Objective To determine the association between consumption of snacks and sweetened beverages and risk of overweight among children.Design Secondary analysis of the Young Lives cohort study in Peru.Setting Twenty sentinel sites from a total of 1818 districts available in Peru.Subjects Children in the younger cohort of the Young Lives study in Peru, specifically those included in the third (2009) and the fourth (2013) rounds.Results A total of 1813 children were evaluated at baseline; 49·2 % girls and mean age 8·0 (sd 0·3) years. At baseline, 3·3 (95 % CI 2·5, 4·2) % reported daily sweetened beverage consumption, while this proportion was 3·9 (95 % CI 3·1, 4·9) % for snacks. Baseline prevalence of overweight was 22·0 (95 % CI 20·1, 23·9) %. Only 1414 children were followed for 4·0 (sd 0·1) years, with an overweight incidence of 3·6 (95 % CI 3·1, 4·1) per 100 person-years. In multivariable analysis, children who consumed sweetened beverages and snacks daily had an average weight increase of 2·29 (95 % CI 0·62, 3·96) and 2·04 (95 % CI 0·48, 3·60) kg more, respectively, than those who never consumed these products, in approximately 4 years of follow-up. Moreover, there was evidence of an association between daily consumption of sweetened beverages and risk of overweight (relative risk=2·12; 95 % CI 1·05, 4·28).Conclusions Daily consumption of sweetened beverages and snacks was associated with increased weight gain v. never consuming these products; and in the case of sweetened beverages, with higher risk of developing overweight.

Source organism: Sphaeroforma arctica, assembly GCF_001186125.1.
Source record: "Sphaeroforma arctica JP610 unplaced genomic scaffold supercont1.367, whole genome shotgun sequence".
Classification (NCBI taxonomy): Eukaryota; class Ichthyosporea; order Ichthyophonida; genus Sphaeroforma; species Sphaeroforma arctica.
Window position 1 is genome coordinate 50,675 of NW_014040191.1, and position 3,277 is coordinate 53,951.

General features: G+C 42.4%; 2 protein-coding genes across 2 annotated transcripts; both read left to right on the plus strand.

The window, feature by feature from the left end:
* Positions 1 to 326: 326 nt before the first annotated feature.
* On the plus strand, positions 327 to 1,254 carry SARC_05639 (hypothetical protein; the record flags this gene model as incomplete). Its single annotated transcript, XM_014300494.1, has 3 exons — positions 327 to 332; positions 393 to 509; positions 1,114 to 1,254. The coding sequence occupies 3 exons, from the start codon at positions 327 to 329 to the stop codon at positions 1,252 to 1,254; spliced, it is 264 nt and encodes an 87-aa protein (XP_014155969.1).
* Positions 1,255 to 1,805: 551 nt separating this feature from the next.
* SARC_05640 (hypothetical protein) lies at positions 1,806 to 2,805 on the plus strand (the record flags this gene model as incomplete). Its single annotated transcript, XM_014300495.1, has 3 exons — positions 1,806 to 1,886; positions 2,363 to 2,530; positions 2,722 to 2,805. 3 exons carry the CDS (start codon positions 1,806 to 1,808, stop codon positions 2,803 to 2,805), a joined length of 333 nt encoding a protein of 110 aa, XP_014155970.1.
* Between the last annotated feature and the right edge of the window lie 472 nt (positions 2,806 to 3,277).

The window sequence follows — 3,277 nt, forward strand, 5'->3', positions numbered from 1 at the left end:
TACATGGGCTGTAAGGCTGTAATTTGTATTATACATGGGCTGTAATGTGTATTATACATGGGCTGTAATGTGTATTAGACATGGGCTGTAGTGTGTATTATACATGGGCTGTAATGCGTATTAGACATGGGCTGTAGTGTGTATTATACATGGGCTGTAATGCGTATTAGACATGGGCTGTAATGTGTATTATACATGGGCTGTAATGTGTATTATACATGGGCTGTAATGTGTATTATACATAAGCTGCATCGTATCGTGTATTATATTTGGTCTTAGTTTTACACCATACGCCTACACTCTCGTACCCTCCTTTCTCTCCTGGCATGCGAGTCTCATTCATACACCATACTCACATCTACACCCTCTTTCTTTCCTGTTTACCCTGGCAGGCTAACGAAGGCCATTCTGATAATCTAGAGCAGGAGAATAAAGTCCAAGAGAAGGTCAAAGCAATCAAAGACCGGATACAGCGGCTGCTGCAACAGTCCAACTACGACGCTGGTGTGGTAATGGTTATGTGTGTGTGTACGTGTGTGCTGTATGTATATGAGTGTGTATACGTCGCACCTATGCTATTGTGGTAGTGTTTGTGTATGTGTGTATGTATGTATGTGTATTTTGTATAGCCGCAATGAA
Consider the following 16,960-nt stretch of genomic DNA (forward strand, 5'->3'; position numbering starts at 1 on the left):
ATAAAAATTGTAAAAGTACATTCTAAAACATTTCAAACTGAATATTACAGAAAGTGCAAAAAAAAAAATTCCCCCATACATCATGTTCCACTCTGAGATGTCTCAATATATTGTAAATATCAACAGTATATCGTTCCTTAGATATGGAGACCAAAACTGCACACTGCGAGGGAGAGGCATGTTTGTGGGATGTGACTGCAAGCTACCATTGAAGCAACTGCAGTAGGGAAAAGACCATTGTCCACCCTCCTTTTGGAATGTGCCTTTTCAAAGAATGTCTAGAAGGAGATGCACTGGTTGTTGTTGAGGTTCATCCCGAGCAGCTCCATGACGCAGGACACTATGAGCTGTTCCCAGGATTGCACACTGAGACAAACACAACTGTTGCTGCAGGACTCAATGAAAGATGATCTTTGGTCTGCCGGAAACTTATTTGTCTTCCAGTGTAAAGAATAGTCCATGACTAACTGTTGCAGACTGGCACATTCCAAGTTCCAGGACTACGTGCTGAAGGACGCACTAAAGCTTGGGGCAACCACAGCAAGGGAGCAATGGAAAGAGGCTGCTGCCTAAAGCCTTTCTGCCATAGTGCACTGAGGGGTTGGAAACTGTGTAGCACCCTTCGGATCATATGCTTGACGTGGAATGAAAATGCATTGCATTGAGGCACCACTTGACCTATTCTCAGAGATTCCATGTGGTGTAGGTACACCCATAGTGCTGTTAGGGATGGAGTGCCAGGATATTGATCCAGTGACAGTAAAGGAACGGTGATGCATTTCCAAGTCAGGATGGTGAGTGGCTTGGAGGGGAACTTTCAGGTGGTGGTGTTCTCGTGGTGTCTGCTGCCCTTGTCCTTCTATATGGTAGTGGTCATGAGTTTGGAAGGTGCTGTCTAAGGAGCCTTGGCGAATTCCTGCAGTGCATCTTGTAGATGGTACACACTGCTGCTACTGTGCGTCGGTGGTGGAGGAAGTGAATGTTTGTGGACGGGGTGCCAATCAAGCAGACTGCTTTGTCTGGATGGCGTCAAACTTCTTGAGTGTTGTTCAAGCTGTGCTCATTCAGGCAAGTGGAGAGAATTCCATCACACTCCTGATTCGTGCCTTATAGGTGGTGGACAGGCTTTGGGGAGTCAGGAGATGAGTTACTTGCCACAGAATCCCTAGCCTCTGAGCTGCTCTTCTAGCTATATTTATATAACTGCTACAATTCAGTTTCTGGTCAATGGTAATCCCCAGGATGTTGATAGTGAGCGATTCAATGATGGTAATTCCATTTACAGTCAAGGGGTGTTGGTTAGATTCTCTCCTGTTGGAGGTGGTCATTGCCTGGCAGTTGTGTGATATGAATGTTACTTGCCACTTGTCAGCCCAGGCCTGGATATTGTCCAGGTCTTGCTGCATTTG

- Sweetened beverages